Pastor’s Ponderings: If You Can’t Sing… Whittle! (9/13/22)

Posted by on Sep 13, 2022 in Pastors Ponderings | 0 comments

Pastor Jim submitted the following thoughts on 9/13/22…



PLEASE READ: Romans 12:1-6a…

“Therefore, I urge you, brothers, in view of God’s mercy, to offer your bodies as living sacrifices, holy and pleasing to God—this is your spiritual act of worship. Do not conform any longer to the pattern of this world, but be transformed by the renewing of your mind. Then you will be able to test and approve what God’s will is  —his good, pleasing and perfect will. 

For by the grace given me I say to every one of you: Do not think of yourself more highly than you ought, but rather think of yourself with sober judgment, in accordance with the measure of faith God has given you. Just as each of us has one body with many members, and these members do not all have the same function, so in Christ we who are many form one body, and each member belongs to all the others. We have different gifts, according to the grace given us.” 


In 17th century Italy, in the town of Cremona, lived a young boy named Antonio. Antonio was often sad because he lived in a town that was famous for its music, but he could neither sing nor play any musical instruments. Antonio’s voice was high and squeaky, so he was not welcome in the Cremona Boys’ Choir. When he took violin lessons, the neighbors persuaded his parents to make him stop. Yet, Antonio still wanted to make music. Antonio’s friends teased him because it seemed that his only talent was whittling, but he did not give up.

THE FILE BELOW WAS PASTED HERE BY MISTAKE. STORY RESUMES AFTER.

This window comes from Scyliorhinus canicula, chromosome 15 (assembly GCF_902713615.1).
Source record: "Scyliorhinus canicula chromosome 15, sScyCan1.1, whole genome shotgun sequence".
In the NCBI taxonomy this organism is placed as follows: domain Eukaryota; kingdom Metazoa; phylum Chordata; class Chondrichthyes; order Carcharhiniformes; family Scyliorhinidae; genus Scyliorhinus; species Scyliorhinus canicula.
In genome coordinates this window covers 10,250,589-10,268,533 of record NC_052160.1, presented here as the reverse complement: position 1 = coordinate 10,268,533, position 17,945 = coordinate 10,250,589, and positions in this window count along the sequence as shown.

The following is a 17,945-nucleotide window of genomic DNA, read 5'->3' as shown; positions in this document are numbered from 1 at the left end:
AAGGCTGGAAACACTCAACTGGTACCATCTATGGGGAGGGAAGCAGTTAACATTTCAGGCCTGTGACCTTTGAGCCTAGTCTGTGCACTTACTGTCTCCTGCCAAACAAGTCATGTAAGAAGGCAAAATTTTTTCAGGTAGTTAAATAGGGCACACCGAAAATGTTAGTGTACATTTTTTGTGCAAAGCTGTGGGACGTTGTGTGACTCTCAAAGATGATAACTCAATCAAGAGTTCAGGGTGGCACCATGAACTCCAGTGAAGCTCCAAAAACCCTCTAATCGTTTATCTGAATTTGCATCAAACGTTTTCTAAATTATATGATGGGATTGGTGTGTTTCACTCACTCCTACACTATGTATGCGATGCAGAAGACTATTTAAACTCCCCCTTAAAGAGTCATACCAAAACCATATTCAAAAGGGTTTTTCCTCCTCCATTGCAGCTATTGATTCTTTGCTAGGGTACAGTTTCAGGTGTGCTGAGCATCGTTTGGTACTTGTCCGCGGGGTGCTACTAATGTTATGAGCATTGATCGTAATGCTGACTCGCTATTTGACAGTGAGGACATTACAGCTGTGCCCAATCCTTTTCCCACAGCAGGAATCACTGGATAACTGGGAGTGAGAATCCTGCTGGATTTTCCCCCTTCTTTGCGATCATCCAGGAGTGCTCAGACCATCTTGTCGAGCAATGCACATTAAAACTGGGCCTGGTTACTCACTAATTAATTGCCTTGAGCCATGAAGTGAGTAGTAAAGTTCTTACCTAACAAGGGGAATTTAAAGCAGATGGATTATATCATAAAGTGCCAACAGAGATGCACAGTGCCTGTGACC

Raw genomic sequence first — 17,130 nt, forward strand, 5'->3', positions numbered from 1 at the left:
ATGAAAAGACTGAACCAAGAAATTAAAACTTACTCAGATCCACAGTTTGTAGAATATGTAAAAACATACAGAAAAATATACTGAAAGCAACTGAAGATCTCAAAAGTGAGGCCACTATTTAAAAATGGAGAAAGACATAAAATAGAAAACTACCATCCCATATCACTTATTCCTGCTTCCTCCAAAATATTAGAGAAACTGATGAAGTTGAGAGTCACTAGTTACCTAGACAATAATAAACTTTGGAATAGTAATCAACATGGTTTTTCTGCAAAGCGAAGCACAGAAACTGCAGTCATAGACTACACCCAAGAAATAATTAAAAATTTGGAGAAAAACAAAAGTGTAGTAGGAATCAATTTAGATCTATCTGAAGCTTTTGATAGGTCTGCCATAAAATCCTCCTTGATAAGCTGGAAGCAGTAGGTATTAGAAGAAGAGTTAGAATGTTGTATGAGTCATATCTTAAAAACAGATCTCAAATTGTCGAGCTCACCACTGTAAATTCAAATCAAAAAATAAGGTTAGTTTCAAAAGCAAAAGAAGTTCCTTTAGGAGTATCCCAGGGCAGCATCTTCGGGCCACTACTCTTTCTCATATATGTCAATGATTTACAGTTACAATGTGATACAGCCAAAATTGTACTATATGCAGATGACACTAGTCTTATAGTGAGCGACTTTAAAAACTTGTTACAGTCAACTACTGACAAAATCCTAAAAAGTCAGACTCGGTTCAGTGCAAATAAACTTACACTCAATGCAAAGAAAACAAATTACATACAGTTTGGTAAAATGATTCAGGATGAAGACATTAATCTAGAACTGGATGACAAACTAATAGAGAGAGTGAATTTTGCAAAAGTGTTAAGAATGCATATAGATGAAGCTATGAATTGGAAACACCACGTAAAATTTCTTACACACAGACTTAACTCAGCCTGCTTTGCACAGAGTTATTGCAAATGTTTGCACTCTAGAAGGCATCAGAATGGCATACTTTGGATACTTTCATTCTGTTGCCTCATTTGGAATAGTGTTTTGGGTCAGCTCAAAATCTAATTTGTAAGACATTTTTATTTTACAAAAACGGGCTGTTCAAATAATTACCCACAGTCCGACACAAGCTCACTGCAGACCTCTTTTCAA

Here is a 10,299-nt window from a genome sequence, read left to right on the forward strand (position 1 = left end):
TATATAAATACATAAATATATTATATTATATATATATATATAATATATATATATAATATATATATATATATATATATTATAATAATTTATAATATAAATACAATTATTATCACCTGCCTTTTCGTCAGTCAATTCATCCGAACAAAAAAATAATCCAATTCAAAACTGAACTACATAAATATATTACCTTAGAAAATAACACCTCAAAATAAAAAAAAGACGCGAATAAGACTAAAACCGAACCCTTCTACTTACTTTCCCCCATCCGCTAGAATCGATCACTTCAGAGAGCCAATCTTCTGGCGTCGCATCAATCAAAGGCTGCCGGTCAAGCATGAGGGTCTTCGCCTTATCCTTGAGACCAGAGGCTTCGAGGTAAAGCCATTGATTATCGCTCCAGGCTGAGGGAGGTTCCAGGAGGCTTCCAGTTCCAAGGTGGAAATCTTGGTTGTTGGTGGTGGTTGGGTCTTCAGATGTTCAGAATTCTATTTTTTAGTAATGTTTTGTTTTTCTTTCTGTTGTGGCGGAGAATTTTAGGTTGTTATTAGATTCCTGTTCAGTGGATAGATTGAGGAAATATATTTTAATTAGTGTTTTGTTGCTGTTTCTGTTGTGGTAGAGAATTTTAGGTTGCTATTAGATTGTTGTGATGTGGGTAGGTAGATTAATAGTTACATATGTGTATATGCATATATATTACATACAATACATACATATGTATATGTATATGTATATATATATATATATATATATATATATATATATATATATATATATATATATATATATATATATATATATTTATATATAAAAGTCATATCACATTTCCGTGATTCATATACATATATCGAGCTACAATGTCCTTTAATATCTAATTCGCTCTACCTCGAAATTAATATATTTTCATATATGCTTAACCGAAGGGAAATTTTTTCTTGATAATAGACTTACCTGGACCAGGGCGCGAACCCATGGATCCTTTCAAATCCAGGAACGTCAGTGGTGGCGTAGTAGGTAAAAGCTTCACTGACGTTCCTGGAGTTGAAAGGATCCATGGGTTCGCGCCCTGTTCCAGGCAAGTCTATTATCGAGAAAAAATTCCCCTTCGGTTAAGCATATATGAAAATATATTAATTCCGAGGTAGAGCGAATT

One day the boy learned that a world-famous violin maker named Amati lived in Cremona. The next morning Antonio went to visit Amati and begged to serve as his apprentice. For many years he studied and worked. Antonio’s talent for whittling grew into a skill of carving; his hobby soon became his craft. Patiently he fashioned many violins, striving to make each one better and more beautiful than the one before.  When Antonio died, he left over 1,500 violins, each one bearing a label that said “Antonio Stradivarius.”

Today they are the most sought after violins in all the world. The clarity of tone and careful craftsmanship remain untouched as the centuries move forward. Antonio Stradivarius could neither sing nor play, but he did what he could, and now, over 300 years later, his violins are still making beautiful music.

This story highlights that even though Stradivarius couldn’t play music or sing in tune, this didn’t stop him from making music. Instead of bemoaning that he couldn’t do this or that or giving up in frustration, he used what skills, call them gifts, he did have to enable others to make beautiful music through the instruments he made. And that is precisely what Paul is saying in Romans 12:6. Look at the way the Contemporary English Bible translates this verse, “God has also given each of us different gifts to use.

Are each of us using our gifts, talents and resources to the best of our ability?  Are we making a sweet sound for God in all that we do?  As each of us in our various places of worship and service use our gifts, talents, and resources together in harmony, we can make beautiful music together for God making the world a better place.


Pastor Jim


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